5. How can we mobilize to reach our long-term goals?
As community partnerships strengthen and align with other regional agendas, mobilization serves as an enduring lever for systemic and sustainable change. For Talent Hubs, mobilized partners are better positioned to identify and shift existing policies and practices that will impact residents earning credentials and degrees after high school. Collaboration Leaders use the energy of mobilization to engage partners in three important ways:
- Scaling: Creating conditions for partners to replicate successful pilots and practices that are underway among individual organizations or small groups of partners.
- Equity: In considering new policies and practices, continually interpreting data, student experiences, and outcomes in ways that reflect on historic and structural barriers, particularly for those persistently underserved by local systems and institutions.
- Sustainability: Leveraging existing and new resources among partners to ensure new policies and practices remain continuous, institutionalized, and properly resourced.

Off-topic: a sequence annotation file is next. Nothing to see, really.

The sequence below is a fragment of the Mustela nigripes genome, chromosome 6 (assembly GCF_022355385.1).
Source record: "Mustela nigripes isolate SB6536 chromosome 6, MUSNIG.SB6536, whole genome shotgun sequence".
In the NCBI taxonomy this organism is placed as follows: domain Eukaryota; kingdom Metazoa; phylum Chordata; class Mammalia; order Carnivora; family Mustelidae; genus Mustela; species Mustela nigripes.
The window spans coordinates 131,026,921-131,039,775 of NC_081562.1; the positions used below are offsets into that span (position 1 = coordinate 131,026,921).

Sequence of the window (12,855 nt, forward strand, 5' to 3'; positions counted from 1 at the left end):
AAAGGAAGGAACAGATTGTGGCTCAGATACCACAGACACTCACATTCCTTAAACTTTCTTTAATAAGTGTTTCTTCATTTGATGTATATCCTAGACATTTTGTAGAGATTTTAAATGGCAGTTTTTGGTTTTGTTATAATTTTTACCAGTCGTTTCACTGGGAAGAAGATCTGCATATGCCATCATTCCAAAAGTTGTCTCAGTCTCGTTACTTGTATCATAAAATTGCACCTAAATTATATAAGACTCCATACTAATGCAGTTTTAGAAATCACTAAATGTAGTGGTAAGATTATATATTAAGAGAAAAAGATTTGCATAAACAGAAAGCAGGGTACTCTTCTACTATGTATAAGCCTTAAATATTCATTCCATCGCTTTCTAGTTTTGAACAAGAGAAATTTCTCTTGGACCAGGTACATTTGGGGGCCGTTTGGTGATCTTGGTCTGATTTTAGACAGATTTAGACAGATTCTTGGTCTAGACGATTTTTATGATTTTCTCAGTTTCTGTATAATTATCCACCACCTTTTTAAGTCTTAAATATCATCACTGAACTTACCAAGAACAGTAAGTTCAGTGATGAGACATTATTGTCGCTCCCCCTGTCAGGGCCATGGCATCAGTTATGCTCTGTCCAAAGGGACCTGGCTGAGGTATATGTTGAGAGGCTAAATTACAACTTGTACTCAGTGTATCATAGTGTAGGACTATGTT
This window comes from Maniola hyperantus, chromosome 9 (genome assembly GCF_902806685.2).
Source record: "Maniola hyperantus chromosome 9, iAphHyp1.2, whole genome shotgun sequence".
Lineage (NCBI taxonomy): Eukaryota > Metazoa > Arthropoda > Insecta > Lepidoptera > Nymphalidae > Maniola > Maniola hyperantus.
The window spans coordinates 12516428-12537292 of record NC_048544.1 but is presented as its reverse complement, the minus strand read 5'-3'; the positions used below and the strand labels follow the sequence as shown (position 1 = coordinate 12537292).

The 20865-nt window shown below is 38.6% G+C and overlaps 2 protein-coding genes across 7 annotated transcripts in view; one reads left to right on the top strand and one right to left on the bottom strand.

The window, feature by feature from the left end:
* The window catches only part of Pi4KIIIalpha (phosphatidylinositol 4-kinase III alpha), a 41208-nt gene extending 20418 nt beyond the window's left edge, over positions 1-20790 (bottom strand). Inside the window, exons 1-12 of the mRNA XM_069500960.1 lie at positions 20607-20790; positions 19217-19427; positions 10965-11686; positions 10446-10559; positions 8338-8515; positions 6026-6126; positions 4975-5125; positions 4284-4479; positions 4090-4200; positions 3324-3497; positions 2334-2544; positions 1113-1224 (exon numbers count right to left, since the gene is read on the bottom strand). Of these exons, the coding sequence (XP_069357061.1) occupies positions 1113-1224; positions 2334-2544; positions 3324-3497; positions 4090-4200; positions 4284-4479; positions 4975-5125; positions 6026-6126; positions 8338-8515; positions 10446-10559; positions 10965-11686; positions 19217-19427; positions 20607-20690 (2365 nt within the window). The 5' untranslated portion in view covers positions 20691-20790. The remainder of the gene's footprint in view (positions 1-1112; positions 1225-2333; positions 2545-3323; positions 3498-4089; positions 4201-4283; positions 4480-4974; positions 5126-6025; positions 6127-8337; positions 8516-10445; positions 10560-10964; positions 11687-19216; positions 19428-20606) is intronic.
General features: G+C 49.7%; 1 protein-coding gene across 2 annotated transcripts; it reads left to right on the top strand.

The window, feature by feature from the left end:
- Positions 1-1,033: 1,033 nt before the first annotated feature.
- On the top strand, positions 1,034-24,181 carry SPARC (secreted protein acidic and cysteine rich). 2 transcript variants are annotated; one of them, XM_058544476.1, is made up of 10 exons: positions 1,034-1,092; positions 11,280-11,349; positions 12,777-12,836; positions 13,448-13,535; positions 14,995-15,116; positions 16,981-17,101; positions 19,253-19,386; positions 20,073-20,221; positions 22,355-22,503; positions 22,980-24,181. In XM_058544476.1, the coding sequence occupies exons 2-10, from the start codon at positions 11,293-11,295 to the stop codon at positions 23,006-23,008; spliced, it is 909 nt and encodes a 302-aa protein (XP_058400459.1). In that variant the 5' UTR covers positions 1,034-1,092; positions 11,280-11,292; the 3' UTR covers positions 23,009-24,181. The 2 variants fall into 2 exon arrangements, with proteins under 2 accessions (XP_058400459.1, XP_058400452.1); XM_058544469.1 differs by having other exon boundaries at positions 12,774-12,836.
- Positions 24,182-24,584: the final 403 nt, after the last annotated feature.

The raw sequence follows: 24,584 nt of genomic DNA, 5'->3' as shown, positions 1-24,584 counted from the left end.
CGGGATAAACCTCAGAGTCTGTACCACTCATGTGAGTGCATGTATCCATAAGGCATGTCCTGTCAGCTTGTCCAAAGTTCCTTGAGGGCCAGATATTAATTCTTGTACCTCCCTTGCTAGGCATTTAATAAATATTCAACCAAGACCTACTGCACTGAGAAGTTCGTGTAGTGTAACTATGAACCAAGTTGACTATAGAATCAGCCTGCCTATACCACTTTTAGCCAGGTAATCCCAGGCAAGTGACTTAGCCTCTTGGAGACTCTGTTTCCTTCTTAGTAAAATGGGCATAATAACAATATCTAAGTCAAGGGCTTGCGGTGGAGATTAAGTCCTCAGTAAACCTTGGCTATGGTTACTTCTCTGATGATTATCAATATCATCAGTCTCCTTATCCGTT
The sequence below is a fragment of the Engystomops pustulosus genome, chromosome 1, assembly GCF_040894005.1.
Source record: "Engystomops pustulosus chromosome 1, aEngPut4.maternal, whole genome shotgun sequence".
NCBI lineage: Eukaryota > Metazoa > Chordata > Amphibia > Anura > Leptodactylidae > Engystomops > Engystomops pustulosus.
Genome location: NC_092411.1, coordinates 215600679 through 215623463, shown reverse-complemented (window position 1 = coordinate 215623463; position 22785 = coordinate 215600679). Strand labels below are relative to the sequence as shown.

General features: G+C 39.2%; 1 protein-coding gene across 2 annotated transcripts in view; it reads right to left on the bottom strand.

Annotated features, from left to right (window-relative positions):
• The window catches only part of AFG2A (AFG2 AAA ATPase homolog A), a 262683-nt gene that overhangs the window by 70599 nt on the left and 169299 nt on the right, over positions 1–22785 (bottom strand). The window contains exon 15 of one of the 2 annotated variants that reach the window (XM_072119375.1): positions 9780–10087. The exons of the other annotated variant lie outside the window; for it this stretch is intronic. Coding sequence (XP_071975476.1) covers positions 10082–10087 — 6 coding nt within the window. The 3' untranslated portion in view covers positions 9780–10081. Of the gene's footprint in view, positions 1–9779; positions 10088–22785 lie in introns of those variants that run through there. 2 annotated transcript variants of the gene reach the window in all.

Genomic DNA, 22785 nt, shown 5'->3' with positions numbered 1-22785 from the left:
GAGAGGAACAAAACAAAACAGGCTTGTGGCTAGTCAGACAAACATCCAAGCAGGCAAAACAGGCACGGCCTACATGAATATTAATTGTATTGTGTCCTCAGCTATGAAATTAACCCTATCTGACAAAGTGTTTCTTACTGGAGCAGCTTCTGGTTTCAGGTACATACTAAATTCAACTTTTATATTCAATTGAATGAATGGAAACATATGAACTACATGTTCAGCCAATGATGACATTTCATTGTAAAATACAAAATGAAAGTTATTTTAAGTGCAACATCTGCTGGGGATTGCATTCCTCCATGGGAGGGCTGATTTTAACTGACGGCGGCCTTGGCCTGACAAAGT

So, how will your community mobilize?
Mobilizing education, nonprofit, government, and private sector partners is a key strategy to build, implement, and sustain systems that improve postsecondary attainment. Talent Hub communities focus on the early mobilization of partners and on maintaining these efforts throughout their work. While difficult, messy, and often overlooked, mobilization efforts deserve ample time and attention.
Answering these questions is an important starting place. How will your community mobilize?
Take a moment, consider how these five questions apply to your own work, and share how you’re thinking about—or already undertaking—mobilizing your community. You can share comments with us in this LinkedIn post.
This Q-List was authored by
Victoria Worthen, Consultant, Equal Measure (with Kim Glassman, Director, Equal Measure)
Drew Curtis, Consultant, DVP-PRAXIS LTD